REQUIRED: Basic computer and word processing skills (select, cut, copy, and paste text; work with documents and folders). Basic text formatting skills (bold, underline, fonts, highlight text). Basic internet skills (using email, attaching a file, using a browser, allowing cookies, clearing a browser's cache). Installing/updating software or plug-ins.

RECOMMENDED: Reading and posting messages on a threaded discussion board. Using screenshot software to produce a .gif, .jpg, or .png file.

DESIRED: Using an equation editor software to write mathematical notation. Using an online grapher to produce the graph of a function. Experience with a CMS and MyMathLab (or similar software).

Clark eLearning Dept.'s Are you ready for online learning? has additional skills list.

What software and plug-ins do I need to access the course materials?


  • A current version of Firefox, Google Chrome, Safari, or Edge browser.
  • The latest version of Adobe Reader (free) is required to print some of the course materials (.pdf format).


  • The ability to play videos which are usually included with the e-textbook.


  • An office program (e.g. MS Office, OpenOffice) might be useful in some courses, but are definitely not mandatory. The Clark College Bookstore offers student versions of MS Office at a reasonable cost.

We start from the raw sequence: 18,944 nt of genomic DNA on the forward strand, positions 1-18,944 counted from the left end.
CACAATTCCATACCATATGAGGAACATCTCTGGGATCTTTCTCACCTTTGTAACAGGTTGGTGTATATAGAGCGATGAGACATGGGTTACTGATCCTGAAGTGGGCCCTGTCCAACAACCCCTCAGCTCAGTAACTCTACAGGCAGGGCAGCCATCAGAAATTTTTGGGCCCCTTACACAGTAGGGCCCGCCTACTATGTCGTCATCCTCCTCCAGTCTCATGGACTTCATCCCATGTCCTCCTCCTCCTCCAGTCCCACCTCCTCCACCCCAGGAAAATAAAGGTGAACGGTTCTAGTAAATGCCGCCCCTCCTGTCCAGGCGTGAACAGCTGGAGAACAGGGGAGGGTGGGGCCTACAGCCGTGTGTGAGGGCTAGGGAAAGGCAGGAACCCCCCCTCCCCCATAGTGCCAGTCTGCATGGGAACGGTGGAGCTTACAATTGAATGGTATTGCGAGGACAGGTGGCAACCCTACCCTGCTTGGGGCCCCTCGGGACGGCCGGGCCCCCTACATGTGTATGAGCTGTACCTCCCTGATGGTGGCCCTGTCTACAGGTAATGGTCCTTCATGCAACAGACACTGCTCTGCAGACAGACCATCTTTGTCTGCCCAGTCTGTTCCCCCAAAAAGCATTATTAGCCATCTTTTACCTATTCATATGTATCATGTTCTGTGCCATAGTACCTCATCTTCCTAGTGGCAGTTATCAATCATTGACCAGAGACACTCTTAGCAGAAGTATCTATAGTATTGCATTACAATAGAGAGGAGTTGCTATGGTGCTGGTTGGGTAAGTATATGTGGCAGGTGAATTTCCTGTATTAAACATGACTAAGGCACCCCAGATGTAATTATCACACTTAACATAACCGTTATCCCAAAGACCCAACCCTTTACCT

My computer won't open the link to a PDF file.

To view a PDF file you need the current version of Adobe Reader (free download). Be sure your Adobe Reader is updated!

If your computer won't open the link by clicking the link to the file, try cut-and-pasting the URL into your browser. (You may have to right click and "copy link location" to access the URL.)

Another option is to save the file to your desktop and open directly from there. Mac's in particular sometimes have difficulty opening PDF documents within a browser and will require this method instead. Use this method too if you can open the PDF but experience oddities like missing math symbols. To save the PDF file to your desktop:

  • PC users: right click the link, choose "save link as", and download to your desktop.
  • MAC users: hold down the option key, click the link, and download to your desktop

Do I need to buy access to the DLP if I already have the hard copy textbook?

Yes, unless it came bundled with your textbook. You do need access to D.L.P. for your course as all the quizzes and exams are conducted there. However most publishers provide a couple weeks free access at the beginning of the term.

Do I need to buy the physical textbook in addition to the DLP?

No, you do not need a physical textbook. The entire textbook is available online as an e-text, so buying a physical textbook is optional and unnecessary unless you really want one. Many e-textbooks are printable too in case you need a chapter printed to use while traveling, for instance.